How McKinsey & Company proves the value of design in business

Watch as McKinsey & Company talks us through the rigorous process of proving the financial impact of design in business

The value of design (and its loaded counterpart, design-thinking) has never been more unequivocal than now. Today, the international management consultancy firm McKinsey & Company released its first study on the business value of design. Using data gleaned from tracking the design practices of 300 publicly listed companies in multiple countries and industries over the past five years, the study is one of the most rigorously conducted surveys that proves the financial impact of design in business.

Design in business has certainly been a well-touted concept in recent years, but as McKinsey & Company concludes, the consistent integration of design and business is key. In its research, McKinsey posed hundreds of questions to the surveyed companies and has grouped its findings as a set of 12 design actions, organised into four themes. The top design performers were subsequently aggregated into a single metric – the McKinsey Design Index.

Jumping off from the standard notion that design is an aesthetic-based discipline used to enhance the appearance of products, the McKinsey Design Index frames design as a way of thinking, where creative processes can achieve a better understanding of consumer needs. The four themes include ‘More than a feeling’, which addresses design analysis in the boardroom and C-suite, ‘More than a product’ that focuses on customer experience, ‘More than a department’ which places design as a responsibility that all employees should uphold, and ‘More than a phase’, which emphasises continuous iteration, adjustment and learning throughout a company’s trajectory.

Arm holding up migraine device

Non-drug migraine treatment eNeura 

(Image credit: Lunar Design)

Overall, the study reveals a wide range of performances in companies involved in both making products and delivering services. It also proves a correlation between design and financial performance. The top 25 per cent of scorers in the McKinsey Design Index achieved an average revenue growth of 32 per cent higher than their peers, as well as 56 per cent higher in Total Return to Shareholders.

The moral of the story here suggests that top management should consider and embrace design early in the process in order for a business to benefit from it. The companies with the strongest financial returns in the survey were armed with a user-centric vision and had utilised design in the planning at the top, while also manipulating design metrics to monitor customer satisfaction.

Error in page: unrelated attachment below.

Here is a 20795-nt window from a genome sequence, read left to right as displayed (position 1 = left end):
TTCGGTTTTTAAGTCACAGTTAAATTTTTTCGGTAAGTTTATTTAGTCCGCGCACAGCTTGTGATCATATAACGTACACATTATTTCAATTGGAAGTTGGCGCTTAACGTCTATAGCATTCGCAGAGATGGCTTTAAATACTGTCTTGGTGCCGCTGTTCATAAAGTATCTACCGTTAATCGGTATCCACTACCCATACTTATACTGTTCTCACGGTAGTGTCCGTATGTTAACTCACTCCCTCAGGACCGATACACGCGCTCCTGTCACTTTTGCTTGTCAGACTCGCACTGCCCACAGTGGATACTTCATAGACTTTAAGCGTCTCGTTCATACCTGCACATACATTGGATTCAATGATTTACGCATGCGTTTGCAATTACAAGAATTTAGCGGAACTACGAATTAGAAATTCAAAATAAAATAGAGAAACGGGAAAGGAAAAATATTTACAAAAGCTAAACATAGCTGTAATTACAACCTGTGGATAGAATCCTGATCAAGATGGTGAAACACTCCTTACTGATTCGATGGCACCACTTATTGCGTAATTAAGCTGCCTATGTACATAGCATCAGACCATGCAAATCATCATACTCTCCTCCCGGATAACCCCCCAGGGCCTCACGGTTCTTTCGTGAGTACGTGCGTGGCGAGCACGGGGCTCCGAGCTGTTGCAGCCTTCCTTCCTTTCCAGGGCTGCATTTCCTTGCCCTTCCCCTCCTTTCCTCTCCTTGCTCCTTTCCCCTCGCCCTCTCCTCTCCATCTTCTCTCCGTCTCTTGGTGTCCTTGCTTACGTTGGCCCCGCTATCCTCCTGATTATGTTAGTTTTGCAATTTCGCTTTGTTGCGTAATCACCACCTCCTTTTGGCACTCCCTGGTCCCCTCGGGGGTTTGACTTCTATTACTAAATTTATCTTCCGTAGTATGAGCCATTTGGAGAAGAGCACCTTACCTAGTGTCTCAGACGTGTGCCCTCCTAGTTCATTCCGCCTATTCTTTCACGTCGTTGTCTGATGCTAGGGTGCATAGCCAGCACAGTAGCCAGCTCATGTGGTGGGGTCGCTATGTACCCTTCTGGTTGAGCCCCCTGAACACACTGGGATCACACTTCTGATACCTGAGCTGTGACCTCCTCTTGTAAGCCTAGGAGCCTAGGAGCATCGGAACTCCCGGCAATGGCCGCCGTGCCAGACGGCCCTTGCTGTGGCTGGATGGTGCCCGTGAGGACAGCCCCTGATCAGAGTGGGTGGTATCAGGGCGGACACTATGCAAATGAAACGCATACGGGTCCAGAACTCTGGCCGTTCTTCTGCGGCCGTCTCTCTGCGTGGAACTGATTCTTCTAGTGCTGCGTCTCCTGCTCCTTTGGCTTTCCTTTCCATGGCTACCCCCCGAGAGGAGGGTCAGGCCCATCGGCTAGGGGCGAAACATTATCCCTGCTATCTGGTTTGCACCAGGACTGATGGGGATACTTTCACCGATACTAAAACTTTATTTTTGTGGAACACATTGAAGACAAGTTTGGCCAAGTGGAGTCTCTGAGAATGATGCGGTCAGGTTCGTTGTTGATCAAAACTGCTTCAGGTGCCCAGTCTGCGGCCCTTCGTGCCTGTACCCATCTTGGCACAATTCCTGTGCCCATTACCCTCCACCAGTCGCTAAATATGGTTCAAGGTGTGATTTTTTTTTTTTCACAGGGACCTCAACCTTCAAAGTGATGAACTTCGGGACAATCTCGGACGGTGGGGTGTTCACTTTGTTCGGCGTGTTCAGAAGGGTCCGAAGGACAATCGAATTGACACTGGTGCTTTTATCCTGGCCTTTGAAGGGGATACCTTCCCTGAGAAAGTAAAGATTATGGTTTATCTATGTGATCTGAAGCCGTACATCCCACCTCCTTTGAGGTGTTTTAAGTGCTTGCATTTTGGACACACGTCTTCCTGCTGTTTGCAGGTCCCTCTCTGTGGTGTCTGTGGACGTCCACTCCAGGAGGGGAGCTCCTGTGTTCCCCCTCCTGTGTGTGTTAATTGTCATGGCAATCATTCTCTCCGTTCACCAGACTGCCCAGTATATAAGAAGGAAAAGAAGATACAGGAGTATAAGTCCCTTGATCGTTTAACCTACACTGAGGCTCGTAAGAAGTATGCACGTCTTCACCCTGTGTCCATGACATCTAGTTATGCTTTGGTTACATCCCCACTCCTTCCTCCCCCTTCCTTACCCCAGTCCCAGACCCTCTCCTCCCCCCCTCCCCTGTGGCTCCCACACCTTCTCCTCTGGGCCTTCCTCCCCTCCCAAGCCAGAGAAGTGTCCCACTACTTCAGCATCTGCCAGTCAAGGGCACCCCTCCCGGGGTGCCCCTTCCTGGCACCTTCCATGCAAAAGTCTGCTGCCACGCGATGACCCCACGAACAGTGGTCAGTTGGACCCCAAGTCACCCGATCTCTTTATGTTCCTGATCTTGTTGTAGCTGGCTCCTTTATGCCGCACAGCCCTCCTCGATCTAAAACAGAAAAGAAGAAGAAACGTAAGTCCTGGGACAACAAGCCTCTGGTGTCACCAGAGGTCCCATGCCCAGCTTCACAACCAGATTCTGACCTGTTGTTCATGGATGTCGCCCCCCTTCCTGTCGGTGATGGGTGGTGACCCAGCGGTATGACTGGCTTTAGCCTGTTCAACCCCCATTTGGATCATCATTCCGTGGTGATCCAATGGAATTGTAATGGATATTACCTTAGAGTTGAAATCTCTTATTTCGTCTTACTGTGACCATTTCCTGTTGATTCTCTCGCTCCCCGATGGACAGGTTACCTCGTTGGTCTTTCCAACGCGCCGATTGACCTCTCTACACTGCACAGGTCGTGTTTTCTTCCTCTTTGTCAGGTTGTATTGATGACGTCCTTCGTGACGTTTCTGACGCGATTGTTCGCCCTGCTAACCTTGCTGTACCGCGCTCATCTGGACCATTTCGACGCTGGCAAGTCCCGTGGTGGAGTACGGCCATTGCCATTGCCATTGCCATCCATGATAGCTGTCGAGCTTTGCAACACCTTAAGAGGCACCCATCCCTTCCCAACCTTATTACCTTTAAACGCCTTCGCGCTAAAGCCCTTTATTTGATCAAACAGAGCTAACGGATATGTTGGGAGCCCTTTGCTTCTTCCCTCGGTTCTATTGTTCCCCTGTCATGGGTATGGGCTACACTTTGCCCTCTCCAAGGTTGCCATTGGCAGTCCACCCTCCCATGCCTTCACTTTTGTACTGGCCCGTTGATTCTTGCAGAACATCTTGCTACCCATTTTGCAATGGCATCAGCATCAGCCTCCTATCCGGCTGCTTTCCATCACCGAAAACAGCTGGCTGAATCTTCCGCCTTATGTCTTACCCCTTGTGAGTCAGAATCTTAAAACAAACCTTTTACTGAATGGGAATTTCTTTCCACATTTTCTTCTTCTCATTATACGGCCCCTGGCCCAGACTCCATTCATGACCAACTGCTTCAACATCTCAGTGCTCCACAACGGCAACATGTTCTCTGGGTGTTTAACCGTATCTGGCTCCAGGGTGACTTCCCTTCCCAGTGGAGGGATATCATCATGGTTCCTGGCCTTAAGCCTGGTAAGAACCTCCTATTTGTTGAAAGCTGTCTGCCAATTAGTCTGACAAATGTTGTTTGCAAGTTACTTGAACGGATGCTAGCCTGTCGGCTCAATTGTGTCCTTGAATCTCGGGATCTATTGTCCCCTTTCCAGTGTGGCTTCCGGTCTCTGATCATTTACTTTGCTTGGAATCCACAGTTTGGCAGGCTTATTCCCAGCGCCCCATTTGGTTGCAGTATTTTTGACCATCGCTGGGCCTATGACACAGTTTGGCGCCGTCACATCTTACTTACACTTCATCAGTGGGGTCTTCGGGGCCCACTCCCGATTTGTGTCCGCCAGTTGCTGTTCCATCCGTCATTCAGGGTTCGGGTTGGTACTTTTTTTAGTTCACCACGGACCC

It’s a philosophy that McKinsey & Company exemplifies well. Its subsidiary, McKinsey Design, drives client growth by creating differentiation on the product, service and experiential fronts, thanks to its team of over 350 designers that encompass its acquired companies like Lunar Design, Veryday, and its own digital labs. With both acquisitions developing cutting-edge products like the non-drug migraine treatment eNeura (LUNAR) and the diabetes management device and community Actiste (VERYDAY), the future of design is not only bright, but profitable as well.

Migraine device with notepad & trinkets surrounding

Non-drug migraine treatment eNeura  a McKinsey & Company aquired company

(Image credit: Lunar Design)

Busy office

Inside the Veryday Stockholm offices

(Image credit: press)


From 9 November, an online version of the McKinsey Design Index survey will be made available for organisations to understand their design strengths and opportunities. For more information, visit the website

Pei-Ru Keh is a former US Editor at Wallpaper*. Born and raised in Singapore, she has been a New Yorker since 2013. Pei-Ru held various titles at Wallpaper* between 2007 and 2023. She reports on design, tech, art, architecture, fashion, beauty and lifestyle happenings in the United States, both in print and digitally. Pei-Ru took a key role in championing diversity and representation within Wallpaper's content pillars, actively seeking out stories that reflect a wide range of perspectives. She lives in Brooklyn with her husband and two children, and is currently learning how to drive.